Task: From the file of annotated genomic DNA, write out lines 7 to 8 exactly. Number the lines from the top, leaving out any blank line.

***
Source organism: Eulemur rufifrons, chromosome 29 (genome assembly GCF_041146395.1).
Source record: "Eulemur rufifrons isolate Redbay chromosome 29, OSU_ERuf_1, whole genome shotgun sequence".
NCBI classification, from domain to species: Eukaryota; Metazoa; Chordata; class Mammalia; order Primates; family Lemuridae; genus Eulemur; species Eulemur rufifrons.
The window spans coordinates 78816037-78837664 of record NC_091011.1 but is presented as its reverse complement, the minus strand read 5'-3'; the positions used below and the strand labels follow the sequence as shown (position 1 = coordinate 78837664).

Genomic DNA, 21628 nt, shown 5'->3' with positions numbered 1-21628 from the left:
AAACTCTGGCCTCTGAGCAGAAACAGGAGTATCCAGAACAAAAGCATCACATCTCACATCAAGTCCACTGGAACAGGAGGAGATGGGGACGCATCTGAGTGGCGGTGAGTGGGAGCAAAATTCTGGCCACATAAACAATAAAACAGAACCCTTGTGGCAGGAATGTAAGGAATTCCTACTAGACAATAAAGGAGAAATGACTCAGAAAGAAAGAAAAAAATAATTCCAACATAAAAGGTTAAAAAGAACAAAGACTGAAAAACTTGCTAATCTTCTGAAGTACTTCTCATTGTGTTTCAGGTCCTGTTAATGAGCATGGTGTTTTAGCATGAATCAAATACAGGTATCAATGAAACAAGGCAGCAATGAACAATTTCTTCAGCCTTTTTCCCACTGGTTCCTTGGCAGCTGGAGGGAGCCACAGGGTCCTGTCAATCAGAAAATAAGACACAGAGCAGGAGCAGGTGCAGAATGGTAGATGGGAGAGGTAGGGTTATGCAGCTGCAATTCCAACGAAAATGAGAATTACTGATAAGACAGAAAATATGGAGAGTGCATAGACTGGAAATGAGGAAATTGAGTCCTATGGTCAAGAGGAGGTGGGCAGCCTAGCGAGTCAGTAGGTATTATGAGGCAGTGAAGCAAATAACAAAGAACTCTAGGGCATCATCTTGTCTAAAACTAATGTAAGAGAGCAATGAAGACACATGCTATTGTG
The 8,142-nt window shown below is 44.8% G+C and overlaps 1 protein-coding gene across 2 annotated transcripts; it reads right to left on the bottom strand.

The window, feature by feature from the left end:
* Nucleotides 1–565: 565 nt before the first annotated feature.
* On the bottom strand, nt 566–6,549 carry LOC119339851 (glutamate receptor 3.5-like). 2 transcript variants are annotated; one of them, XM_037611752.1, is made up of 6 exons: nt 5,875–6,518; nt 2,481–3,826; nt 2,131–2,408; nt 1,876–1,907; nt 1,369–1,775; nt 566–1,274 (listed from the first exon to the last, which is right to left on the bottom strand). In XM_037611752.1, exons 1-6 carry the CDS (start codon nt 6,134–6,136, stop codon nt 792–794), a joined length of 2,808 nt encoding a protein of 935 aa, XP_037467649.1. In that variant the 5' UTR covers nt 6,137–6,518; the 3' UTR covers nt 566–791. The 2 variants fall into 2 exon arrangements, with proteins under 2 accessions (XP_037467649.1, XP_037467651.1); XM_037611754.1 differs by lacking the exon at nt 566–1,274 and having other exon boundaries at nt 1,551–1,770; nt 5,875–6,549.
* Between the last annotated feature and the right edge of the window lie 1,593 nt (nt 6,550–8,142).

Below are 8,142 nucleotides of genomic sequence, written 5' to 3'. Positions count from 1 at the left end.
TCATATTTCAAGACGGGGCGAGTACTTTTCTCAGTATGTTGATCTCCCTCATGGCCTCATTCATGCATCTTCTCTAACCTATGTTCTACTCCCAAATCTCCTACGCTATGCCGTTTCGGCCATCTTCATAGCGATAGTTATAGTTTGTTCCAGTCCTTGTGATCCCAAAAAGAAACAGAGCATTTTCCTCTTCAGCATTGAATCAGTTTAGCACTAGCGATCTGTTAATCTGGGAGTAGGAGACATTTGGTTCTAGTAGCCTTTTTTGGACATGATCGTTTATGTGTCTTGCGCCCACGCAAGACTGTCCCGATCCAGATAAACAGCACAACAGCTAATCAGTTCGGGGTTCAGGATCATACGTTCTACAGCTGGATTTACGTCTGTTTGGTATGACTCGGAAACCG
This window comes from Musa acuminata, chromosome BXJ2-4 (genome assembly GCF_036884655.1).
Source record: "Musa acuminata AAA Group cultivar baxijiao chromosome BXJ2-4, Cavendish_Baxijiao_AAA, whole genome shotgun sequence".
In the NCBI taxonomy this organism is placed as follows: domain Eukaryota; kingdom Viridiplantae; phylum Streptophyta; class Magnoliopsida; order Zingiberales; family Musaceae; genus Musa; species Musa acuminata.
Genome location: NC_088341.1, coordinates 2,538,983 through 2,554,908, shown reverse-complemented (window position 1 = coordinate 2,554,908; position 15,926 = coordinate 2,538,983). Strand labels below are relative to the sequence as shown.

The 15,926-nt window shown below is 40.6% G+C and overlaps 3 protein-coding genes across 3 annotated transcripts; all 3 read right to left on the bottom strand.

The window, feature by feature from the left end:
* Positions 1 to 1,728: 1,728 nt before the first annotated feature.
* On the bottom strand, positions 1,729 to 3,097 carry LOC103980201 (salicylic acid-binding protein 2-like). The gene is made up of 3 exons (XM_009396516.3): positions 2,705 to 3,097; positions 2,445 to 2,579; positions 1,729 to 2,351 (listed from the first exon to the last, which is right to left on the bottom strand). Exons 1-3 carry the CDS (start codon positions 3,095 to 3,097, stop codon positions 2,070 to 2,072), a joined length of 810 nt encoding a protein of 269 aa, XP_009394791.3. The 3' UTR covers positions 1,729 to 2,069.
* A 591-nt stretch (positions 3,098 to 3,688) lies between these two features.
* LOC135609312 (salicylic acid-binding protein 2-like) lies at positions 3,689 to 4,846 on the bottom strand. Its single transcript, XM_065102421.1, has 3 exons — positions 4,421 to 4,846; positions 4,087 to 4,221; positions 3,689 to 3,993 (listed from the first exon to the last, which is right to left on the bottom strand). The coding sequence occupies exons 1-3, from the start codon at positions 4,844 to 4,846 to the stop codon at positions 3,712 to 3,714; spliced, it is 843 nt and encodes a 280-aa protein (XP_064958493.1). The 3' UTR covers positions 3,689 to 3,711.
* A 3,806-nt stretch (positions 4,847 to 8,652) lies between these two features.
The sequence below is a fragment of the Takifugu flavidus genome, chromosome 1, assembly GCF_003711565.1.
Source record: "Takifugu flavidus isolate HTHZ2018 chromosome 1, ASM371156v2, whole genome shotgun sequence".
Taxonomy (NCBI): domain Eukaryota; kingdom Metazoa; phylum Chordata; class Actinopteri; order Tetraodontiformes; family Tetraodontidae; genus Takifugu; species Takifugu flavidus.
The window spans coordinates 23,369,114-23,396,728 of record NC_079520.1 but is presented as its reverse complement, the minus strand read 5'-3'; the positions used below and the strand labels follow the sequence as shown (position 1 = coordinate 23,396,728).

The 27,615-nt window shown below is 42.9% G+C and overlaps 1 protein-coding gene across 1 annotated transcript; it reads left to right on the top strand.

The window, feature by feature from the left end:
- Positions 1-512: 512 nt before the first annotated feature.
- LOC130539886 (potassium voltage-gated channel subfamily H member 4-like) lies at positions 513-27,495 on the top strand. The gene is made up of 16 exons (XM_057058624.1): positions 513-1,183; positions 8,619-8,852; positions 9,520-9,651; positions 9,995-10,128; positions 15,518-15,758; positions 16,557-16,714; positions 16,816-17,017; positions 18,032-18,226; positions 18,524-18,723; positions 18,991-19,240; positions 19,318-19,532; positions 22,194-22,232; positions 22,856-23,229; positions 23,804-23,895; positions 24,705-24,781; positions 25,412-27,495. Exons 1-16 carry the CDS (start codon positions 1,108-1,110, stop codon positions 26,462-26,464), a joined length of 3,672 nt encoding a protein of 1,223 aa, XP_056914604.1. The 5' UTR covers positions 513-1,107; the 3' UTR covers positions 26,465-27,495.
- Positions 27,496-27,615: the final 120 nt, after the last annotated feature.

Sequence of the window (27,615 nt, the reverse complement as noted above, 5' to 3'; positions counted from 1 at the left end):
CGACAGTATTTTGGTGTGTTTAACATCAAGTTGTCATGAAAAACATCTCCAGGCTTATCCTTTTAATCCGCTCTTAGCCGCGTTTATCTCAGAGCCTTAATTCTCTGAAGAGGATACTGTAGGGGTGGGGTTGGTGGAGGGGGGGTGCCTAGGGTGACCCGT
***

The 8,142-nt window shown below is 44.8% G+C and overlaps 1 protein-coding gene across 2 annotated transcripts; it reads right to left on the bottom strand.

The window, feature by feature from the left end: